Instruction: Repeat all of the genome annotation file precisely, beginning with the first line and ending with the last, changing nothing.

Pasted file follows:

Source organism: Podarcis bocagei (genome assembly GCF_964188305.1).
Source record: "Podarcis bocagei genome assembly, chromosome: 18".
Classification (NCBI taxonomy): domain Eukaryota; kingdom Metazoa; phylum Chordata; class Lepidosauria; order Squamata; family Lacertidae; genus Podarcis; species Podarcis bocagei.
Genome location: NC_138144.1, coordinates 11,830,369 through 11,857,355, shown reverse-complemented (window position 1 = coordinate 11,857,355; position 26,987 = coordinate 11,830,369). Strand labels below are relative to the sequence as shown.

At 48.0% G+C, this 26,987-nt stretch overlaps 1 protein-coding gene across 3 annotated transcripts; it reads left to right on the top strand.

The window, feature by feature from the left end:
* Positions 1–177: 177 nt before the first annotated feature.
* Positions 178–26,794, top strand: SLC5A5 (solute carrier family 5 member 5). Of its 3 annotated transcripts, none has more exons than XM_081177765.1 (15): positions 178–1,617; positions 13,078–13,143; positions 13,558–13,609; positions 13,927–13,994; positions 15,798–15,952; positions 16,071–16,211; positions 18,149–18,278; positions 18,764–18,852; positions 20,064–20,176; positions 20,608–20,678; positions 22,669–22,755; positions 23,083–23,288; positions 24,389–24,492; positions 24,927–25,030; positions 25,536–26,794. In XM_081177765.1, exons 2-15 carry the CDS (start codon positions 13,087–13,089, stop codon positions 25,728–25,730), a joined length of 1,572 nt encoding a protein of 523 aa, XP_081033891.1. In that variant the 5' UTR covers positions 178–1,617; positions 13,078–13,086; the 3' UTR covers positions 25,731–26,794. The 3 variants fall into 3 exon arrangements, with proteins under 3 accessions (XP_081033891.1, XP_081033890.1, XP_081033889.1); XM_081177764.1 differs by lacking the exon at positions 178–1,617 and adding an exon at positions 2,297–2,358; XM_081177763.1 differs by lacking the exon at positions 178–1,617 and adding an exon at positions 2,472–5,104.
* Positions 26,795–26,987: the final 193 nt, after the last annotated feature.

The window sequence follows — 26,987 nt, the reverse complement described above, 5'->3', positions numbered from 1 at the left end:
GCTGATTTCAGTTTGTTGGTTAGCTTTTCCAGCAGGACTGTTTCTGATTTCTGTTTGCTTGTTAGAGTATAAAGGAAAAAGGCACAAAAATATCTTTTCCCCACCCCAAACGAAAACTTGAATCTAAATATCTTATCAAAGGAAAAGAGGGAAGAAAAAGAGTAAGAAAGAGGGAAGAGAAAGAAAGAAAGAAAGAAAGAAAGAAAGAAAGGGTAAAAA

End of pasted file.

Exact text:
Source organism: Podarcis bocagei (genome assembly GCF_964188305.1).
Source record: "Podarcis bocagei genome assembly, chromosome: 18".
Classification (NCBI taxonomy): domain Eukaryota; kingdom Metazoa; phylum Chordata; class Lepidosauria; order Squamata; family Lacertidae; genus Podarcis; species Podarcis bocagei.
Genome location: NC_138144.1, coordinates 11,830,369 through 11,857,355, shown reverse-complemented (window position 1 = coordinate 11,857,355; position 26,987 = coordinate 11,830,369). Strand labels below are relative to the sequence as shown.

At 48.0% G+C, this 26,987-nt stretch overlaps 1 protein-coding gene across 3 annotated transcripts; it reads left to right on the top strand.

The window, feature by feature from the left end:
* Positions 1–177: 177 nt before the first annotated feature.
* Positions 178–26,794, top strand: SLC5A5 (solute carrier family 5 member 5). Of its 3 annotated transcripts, none has more exons than XM_081177765.1 (15): positions 178–1,617; positions 13,078–13,143; positions 13,558–13,609; positions 13,927–13,994; positions 15,798–15,952; positions 16,071–16,211; positions 18,149–18,278; positions 18,764–18,852; positions 20,064–20,176; positions 20,608–20,678; positions 22,669–22,755; positions 23,083–23,288; positions 24,389–24,492; positions 24,927–25,030; positions 25,536–26,794. In XM_081177765.1, exons 2-15 carry the CDS (start codon positions 13,087–13,089, stop codon positions 25,728–25,730), a joined length of 1,572 nt encoding a protein of 523 aa, XP_081033891.1. In that variant the 5' UTR covers positions 178–1,617; positions 13,078–13,086; the 3' UTR covers positions 25,731–26,794. The 3 variants fall into 3 exon arrangements, with proteins under 3 accessions (XP_081033891.1, XP_081033890.1, XP_081033889.1); XM_081177764.1 differs by lacking the exon at positions 178–1,617 and adding an exon at positions 2,297–2,358; XM_081177763.1 differs by lacking the exon at positions 178–1,617 and adding an exon at positions 2,472–5,104.
* Positions 26,795–26,987: the final 193 nt, after the last annotated feature.

The window sequence follows — 26,987 nt, the reverse complement described above, 5'->3', positions numbered from 1 at the left end:
GCTGATTTCAGTTTGTTGGTTAGCTTTTCCAGCAGGACTGTTTCTGATTTCTGTTTGCTTGTTAGAGTATAAAGGAAAAAGGCACAAAAATATCTTTTCCCCACCCCAAACGAAAACTTGAATCTAAATATCTTATCAAAGGAAAAGAGGGAAGAAAAAGAGTAAGAAAGAGGGAAGAGAAAGAAAGAAAGAAAGAAAGAAAGAAAGAAAGGGTAAAAA